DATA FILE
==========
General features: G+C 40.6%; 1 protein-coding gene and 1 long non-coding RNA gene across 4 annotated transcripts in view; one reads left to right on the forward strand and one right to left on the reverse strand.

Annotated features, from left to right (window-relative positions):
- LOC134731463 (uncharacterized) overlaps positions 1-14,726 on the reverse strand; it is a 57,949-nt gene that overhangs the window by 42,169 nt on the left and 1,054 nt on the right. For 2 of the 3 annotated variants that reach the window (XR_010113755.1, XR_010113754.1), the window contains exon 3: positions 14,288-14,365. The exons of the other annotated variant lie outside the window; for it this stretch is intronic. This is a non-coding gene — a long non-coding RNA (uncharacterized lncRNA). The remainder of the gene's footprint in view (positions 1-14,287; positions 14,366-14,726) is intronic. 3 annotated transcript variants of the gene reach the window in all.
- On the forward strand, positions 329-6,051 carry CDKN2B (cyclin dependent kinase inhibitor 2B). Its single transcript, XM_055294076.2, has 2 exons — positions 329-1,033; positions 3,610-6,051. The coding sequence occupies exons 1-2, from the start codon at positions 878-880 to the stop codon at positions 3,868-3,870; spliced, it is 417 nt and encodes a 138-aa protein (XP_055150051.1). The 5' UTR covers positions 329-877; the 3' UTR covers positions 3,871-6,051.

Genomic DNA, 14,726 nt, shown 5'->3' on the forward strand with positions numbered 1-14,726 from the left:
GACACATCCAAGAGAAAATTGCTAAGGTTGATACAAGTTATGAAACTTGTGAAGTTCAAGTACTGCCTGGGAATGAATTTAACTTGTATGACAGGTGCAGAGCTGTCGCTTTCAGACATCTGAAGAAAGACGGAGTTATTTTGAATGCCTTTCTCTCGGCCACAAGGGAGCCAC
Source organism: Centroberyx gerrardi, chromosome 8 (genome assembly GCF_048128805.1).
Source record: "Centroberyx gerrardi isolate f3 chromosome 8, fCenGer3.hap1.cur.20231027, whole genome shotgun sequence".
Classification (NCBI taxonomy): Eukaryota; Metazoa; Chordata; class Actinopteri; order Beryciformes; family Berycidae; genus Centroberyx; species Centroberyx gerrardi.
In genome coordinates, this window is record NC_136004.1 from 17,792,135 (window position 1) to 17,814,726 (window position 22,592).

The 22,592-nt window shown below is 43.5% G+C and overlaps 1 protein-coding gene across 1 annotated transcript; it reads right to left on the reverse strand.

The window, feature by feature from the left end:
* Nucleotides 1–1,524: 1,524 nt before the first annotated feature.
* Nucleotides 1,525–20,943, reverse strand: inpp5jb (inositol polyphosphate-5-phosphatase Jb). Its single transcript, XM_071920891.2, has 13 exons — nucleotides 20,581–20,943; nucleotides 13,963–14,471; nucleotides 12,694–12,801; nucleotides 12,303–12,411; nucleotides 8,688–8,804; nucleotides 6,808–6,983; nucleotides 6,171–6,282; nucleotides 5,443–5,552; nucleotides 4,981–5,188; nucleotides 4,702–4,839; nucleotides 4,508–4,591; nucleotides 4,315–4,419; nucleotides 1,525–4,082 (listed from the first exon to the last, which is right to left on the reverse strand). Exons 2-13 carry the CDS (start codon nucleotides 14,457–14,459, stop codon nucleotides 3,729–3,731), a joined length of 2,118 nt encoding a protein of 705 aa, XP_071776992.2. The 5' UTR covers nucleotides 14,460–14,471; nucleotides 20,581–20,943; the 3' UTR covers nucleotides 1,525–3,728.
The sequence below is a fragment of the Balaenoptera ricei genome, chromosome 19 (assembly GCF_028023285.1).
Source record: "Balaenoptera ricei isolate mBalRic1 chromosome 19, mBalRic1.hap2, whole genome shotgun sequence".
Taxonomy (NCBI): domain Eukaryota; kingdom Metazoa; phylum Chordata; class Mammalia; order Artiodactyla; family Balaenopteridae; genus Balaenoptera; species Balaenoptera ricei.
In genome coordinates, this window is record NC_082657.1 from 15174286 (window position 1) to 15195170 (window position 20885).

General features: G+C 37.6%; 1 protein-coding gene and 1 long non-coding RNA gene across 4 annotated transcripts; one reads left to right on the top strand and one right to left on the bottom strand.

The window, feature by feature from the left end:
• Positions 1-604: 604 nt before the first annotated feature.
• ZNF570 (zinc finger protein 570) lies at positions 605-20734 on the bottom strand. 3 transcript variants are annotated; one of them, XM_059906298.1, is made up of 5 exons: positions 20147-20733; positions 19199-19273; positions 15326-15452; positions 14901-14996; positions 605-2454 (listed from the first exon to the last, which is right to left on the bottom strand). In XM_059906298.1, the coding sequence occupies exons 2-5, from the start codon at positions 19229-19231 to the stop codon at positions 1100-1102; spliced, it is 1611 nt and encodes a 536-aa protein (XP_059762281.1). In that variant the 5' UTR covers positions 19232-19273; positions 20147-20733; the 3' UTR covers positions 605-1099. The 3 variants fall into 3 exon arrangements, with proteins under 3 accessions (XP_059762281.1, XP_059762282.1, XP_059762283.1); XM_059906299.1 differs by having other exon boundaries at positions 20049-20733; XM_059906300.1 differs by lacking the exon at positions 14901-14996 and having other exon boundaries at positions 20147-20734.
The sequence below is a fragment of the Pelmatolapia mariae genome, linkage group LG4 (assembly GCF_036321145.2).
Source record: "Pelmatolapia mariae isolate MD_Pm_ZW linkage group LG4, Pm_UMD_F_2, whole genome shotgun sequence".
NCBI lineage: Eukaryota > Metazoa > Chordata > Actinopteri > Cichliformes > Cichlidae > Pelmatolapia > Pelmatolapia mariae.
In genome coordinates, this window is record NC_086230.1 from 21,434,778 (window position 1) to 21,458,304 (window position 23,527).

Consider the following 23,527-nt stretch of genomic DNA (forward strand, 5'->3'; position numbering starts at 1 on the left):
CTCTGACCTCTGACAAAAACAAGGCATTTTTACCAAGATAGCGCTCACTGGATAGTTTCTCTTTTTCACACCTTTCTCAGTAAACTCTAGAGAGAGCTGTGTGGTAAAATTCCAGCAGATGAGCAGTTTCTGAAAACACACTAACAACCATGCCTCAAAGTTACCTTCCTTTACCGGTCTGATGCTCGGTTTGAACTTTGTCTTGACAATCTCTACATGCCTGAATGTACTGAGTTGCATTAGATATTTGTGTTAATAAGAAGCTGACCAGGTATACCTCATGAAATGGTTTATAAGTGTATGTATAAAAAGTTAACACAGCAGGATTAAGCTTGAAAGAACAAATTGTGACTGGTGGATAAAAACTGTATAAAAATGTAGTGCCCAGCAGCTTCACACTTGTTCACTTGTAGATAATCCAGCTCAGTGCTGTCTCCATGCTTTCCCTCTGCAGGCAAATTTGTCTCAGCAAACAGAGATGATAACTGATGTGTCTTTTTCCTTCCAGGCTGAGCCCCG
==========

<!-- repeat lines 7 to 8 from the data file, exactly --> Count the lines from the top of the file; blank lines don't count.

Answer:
Source organism: Centroberyx gerrardi, chromosome 8 (genome assembly GCF_048128805.1).
Source record: "Centroberyx gerrardi isolate f3 chromosome 8, fCenGer3.hap1.cur.20231027, whole genome shotgun sequence".